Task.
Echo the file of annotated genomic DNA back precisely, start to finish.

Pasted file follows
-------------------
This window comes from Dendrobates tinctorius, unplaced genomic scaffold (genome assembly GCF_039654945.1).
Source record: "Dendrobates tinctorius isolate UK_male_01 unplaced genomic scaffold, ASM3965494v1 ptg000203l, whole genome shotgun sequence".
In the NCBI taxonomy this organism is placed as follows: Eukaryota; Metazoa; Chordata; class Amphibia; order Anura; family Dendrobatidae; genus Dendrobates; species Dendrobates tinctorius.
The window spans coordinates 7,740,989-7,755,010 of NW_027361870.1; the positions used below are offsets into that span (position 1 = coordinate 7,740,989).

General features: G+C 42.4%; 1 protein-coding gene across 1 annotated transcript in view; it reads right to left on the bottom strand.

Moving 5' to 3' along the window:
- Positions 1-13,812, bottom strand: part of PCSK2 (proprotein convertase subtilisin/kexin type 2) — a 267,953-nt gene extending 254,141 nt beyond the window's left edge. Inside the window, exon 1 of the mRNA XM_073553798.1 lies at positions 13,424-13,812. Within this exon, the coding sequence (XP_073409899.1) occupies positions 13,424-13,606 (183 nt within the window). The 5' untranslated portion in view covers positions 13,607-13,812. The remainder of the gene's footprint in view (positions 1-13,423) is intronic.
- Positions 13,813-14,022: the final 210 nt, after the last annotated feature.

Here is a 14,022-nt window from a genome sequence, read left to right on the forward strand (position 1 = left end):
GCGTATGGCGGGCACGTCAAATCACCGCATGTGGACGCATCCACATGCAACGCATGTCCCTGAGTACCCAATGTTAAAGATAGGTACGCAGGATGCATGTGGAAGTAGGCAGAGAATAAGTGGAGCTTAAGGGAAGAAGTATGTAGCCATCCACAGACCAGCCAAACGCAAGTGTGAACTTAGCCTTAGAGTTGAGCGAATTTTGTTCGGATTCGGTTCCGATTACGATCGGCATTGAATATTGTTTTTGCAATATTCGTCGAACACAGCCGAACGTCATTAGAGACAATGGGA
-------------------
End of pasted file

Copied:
This window comes from Dendrobates tinctorius, unplaced genomic scaffold (genome assembly GCF_039654945.1).
Source record: "Dendrobates tinctorius isolate UK_male_01 unplaced genomic scaffold, ASM3965494v1 ptg000203l, whole genome shotgun sequence".
In the NCBI taxonomy this organism is placed as follows: Eukaryota; Metazoa; Chordata; class Amphibia; order Anura; family Dendrobatidae; genus Dendrobates; species Dendrobates tinctorius.
The window spans coordinates 7,740,989-7,755,010 of NW_027361870.1; the positions used below are offsets into that span (position 1 = coordinate 7,740,989).

General features: G+C 42.4%; 1 protein-coding gene across 1 annotated transcript in view; it reads right to left on the bottom strand.

Moving 5' to 3' along the window:
- Positions 1-13,812, bottom strand: part of PCSK2 (proprotein convertase subtilisin/kexin type 2) — a 267,953-nt gene extending 254,141 nt beyond the window's left edge. Inside the window, exon 1 of the mRNA XM_073553798.1 lies at positions 13,424-13,812. Within this exon, the coding sequence (XP_073409899.1) occupies positions 13,424-13,606 (183 nt within the window). The 5' untranslated portion in view covers positions 13,607-13,812. The remainder of the gene's footprint in view (positions 1-13,423) is intronic.
- Positions 13,813-14,022: the final 210 nt, after the last annotated feature.

Here is a 14,022-nt window from a genome sequence, read left to right on the forward strand (position 1 = left end):
GCGTATGGCGGGCACGTCAAATCACCGCATGTGGACGCATCCACATGCAACGCATGTCCCTGAGTACCCAATGTTAAAGATAGGTACGCAGGATGCATGTGGAAGTAGGCAGAGAATAAGTGGAGCTTAAGGGAAGAAGTATGTAGCCATCCACAGACCAGCCAAACGCAAGTGTGAACTTAGCCTTAGAGTTGAGCGAATTTTGTTCGGATTCGGTTCCGATTACGATCGGCATTGAATATTGTTTTTGCAATATTCGTCGAACACAGCCGAACGTCATTAGAGACAATGGGA